Justin Podur on Trevor Noah on China in Africa. Why Comparing Chinese Africa Investment to Western Colonialism Is No Joke.
Commented by Kiji Noh in SF: South Korea has been building ports, roads, infrastructure for Middle Eastern countries (Bahrain, UAE, Saudi Arabia, Jordan, Kuwait, Libya, Qatar, Oman, Sudan, Iran, Iraq, etc.) for 45 years. How many of those countries are now South Korean colonies? Zero. Trade, infrastructure development are not colonialism. China is not colonizing Africa, anymore than South Korea was trying to colonize Iran.
The West colonized and enslaved Africa for centuries at the point of a gun, and then sought to continue its colonization through financial weapons. The wealth and power of Europe was created through extraction and colonization. China has no history, need, or desire for colonization. It developed independently and has had amicable and equal relations with Africa for millennia. The CPC has supported African liberation movements, unlike the west, which violently suppressed them.
“Why China Is in Africa” (12/16/21) is a question Trevor Noah took up last month for Comedy Central‘s Daily Show. As with many of the topics taken up by the Daily Show, the issue is no joke: China has a large and growing economic presence in many African countries. The China/Africa deals cry out for analysis: Are they different from the deals on offer from Western countries like the US, Britain or France?
Post-independence Africa’s economic relationship with the West has been mediated through the International Monetary Fund and the World Bank. Funding for projects comes with a range of conditionalities; when Western loans come due, the IMF demands painful cuts to health and education programs as the price of refinancing. In the past, the IMF has taken outright control of African governments. At other times, the US has sponsored coups, assassinated leaders and fomented civil wars on the continent.
China, meanwhile, does not attach political strings to its loans. China is known as a “patient” investor, making deals that take decades to pay off. When the Chinese loans come due, China reschedules or restructures debt payments. Ex-Minister for Public Works for Liberia, Gyude Moore, cited 87 cases of restructuring or rescheduling of such loans between 2000–19.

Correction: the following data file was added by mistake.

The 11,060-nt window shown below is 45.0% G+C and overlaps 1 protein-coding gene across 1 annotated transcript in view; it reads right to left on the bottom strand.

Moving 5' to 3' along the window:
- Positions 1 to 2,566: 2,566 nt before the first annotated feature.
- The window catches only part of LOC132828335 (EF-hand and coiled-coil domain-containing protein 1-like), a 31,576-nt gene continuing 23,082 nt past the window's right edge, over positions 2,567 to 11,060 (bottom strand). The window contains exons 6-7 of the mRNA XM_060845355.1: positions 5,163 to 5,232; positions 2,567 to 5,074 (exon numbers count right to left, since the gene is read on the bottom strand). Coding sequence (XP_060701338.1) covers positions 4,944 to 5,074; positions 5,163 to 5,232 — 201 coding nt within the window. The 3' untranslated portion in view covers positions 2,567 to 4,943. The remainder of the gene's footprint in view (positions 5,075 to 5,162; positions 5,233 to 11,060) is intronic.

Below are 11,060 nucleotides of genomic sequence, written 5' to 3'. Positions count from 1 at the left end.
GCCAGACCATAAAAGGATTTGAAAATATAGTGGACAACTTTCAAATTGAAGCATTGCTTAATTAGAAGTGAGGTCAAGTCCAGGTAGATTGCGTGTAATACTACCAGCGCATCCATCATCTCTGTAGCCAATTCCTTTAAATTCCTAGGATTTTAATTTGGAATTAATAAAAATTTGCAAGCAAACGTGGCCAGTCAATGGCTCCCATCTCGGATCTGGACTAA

Which of these two approaches sounds like neocolonialism, and which like economic development?
China offers Africa terms that the West isn’t interested in matching. Instead of improving its own offers, the West presents scary tales to try to infantilize Africans and frighten them away from doing business with China. Examples of these scare stories abound, from Mike Pence (USA Today, 11/17/18) and John Bolton (Guardian, 12/13/18) to Foreign Policy (4/25/19) and Al Jazeera (5/17/17).
But even in the Wall Street Journal (5/2/19), readers can learn that “the real political purpose” of China’s deals “isn’t a debt trap but building goodwill and high-level relationships.” The New York Times (4/26/19) published an opinion in 2019 that “the idea that the Chinese government is doling out debt strategically, for its benefit, isn’t supported by the facts.”
The format of the Daily Show and comparable shows (e.g., Last Week Tonight With John Oliver) makes it possible to deliver political commentary and news with plausible deniability about political viewpoints (“it’s only comedy”). Noah, a New York-based comedian who grew up in South Africa, did his best to spin Chinese investment in Africa into neo-colonialism—regardless of the underlying reality.
‘With the stroke of a pen’
Trevor Noah: ‘To take over another country with the stroke of a pen’“Back in the day,” Noah begins,
when one country wanted to take over another country, they had to beat them in a war…. But now it looks like a country might have found a way to take over another country with the stroke of a pen.
Noah presents a clip from BBC World News (11/30/21), in turn quoting the London Times (11/30/21): “China has recently been accused of trying to take over Uganda’s sole international airport if the East African country fails to pay a $200 million loan for the expansion of the site.”
Debunked in Asia Times (12/8/21), the “Uganda airport takeover” story was based on a tendentious reading of a 2015 loan agreement between the government of Uganda and the Exim Bank of China. The grace period for the loan ends in December 2022, at the end of which, if 87 previous examples over the past 20 years are indicative, China and Uganda will presumably renegotiate the terms.
Noah quotes the Chinese embassy’s statement: “Not a single project in Africa has ever been ‘confiscated’ by China because of failing to pay Chinese loans.” But Noah does not find this reassuring, saying: “‘We have never confiscated an airport’ is very different from ‘we are never going to confiscate an airport.’”
In fact, past behavior is a pretty good indicator of future behavior. The Western record in Africa—an indicator of future behavior there—is appalling.
The simplest Western strategy of all is to withhold investment until African countries are ready to accept terrible conditions—including demands to privatize national industries that amount to across-the-board confiscation by Western corporations. The strategy has worked in the past because, as Noah says, Africa needs financing:
Ever since the age of colonialism ended, Africa has been working hard to modernize its economies and catch up with the rest of the world. But to do that it needs lots of new infrastructure: roads, railways, ports, dams…. You name it, Africa needs to build it. The problem is, that stuff all costs money. Money that most African countries don’t have. But in recent years, many African countries have found themselves a new sugar daddy: China.